These days I am working on two projects. In the first place, I am writing a book on Edmund Burke for Polity’s Classic Thinkers series. The book will introduce Burke’s main contributions to political thought while also highlighting some under explored themes in his writings including his assault on the patronage power of the Court, his plans to reform the slave trade, his defense of Indian rebellions against the East India Company, and his case for intervening in (and ultimately overthrowing) the French Republic. In doing so, the book challenges interpretations of Burke that reduce him to a theorist of conservatism, moderation, and self-restraint.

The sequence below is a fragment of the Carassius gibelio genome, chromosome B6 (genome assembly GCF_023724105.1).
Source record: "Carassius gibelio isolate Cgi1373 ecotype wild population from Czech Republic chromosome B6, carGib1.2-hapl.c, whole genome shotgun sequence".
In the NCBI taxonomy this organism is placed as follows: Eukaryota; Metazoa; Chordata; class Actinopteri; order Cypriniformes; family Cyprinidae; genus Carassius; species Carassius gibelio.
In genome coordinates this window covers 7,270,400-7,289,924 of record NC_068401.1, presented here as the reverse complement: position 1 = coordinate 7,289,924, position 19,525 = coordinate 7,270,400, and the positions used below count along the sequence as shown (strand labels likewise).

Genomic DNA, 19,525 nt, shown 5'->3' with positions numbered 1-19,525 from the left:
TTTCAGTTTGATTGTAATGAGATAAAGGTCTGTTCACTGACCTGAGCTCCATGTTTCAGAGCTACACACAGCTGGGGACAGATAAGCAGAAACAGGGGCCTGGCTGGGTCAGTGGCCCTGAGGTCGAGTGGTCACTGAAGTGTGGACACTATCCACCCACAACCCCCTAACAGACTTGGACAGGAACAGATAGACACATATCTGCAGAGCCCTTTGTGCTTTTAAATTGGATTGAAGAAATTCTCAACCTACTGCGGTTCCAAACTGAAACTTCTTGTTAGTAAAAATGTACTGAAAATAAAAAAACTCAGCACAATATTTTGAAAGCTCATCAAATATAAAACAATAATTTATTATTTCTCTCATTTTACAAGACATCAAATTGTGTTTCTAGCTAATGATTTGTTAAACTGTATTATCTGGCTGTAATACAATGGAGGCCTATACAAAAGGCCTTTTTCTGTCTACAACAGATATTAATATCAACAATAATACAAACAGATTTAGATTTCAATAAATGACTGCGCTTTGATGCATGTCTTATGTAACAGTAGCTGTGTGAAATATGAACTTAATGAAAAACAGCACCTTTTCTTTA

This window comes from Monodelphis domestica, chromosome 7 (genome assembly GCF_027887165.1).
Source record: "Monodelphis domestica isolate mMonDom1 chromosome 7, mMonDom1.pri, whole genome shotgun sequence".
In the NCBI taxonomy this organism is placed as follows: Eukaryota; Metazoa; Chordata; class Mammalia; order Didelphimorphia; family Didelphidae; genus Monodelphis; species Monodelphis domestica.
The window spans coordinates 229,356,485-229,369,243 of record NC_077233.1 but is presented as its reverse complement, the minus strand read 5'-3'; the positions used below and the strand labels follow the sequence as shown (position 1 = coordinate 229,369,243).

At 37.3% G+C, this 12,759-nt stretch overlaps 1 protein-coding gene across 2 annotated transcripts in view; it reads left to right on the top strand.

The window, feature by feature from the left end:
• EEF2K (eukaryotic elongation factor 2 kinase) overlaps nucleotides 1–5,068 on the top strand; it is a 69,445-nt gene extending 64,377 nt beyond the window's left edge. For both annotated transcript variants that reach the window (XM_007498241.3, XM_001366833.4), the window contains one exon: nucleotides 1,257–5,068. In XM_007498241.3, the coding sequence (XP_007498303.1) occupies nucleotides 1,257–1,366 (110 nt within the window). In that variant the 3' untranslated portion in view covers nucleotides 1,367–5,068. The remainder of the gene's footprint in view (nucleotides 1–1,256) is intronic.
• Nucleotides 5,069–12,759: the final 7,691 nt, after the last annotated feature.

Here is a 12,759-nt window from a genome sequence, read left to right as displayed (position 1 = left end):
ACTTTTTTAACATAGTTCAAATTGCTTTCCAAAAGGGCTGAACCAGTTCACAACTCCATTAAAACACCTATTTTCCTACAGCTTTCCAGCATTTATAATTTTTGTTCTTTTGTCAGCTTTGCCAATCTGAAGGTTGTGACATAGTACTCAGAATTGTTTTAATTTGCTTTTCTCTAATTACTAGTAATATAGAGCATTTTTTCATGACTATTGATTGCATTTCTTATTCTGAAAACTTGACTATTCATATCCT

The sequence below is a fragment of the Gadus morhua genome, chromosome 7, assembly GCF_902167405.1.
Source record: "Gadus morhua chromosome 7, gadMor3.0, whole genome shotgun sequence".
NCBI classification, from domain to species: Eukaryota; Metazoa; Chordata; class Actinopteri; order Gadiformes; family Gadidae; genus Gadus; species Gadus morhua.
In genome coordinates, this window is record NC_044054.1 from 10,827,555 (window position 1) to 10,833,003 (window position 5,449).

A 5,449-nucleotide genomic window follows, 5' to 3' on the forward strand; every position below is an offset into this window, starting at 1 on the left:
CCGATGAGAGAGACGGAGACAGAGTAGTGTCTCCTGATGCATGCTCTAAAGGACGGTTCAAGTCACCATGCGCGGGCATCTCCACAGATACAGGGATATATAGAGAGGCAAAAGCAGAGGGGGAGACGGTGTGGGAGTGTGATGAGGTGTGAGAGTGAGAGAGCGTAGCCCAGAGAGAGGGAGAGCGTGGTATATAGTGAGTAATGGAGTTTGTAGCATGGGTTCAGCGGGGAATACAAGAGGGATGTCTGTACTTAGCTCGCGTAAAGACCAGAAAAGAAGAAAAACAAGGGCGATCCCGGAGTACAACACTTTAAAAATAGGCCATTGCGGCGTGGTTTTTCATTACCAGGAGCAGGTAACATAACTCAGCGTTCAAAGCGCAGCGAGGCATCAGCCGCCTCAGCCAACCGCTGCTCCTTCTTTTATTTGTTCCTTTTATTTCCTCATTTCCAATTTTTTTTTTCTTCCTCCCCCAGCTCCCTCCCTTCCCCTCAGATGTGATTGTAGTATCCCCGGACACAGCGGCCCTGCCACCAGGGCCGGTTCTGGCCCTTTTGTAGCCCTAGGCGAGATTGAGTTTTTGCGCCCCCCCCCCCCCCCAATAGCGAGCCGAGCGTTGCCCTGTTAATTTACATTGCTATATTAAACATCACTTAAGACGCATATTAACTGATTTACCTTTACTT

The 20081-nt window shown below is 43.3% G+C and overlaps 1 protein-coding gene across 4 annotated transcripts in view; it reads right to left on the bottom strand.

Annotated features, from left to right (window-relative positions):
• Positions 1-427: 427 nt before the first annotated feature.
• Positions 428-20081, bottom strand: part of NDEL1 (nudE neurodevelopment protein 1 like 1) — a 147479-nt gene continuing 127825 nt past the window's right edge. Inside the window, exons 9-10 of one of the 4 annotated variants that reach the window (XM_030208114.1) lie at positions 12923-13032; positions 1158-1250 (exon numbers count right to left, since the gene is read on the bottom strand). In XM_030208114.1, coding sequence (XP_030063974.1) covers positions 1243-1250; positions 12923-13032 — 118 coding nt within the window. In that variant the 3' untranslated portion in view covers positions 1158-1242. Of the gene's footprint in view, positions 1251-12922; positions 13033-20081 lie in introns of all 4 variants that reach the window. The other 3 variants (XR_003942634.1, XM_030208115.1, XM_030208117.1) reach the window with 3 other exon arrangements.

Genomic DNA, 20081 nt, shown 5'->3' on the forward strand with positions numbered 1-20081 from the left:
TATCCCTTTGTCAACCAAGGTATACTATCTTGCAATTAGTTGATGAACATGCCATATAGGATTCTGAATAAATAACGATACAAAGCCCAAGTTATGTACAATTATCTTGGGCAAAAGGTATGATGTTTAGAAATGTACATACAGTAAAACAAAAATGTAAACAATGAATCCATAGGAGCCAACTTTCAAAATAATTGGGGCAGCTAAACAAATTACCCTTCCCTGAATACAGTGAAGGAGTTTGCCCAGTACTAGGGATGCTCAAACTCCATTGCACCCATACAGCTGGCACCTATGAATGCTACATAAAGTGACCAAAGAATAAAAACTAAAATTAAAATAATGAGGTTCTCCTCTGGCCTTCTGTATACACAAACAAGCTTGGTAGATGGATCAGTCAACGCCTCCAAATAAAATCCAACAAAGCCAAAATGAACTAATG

I also have recently embarked on a new project provisionally entitled Imagining Emancipation. The study will examine how eighteenth-century thinkers from Edmund Burke to the formerly enslaved abolitionist Quobna Ottobah Cugoano imagined the process of emancipating enslaved people in the British empire after the end of the slave trade. As these thinkers recognised, the transition from enslavement to freedom was fraught and required addressing several problems: how were the degrading psychological effects of living as a slave to be undone? What kind of education could prepare enslaved people for freedom? How should the emancipated relate to their former oppressors? This project contributes to the study of eighteenth and nineteenth century thinking about slavery and abolition, but also has contemporary relevance. First, it can usefully inform the debate among contemporary political philosophers over the practical conditions for freedom, a debate that is key to the republican revival in political philosophy. What my research will suggest is that freedom is not a status but rather a dynamic process, one that allows for gradation, progress, and reversal. Second, this research will also speak to contemporary anti-slavery activists and organisations working to secure a safe transition to life after enslavement for victims of human trafficking, sex slavery, and other forms of modern servitude.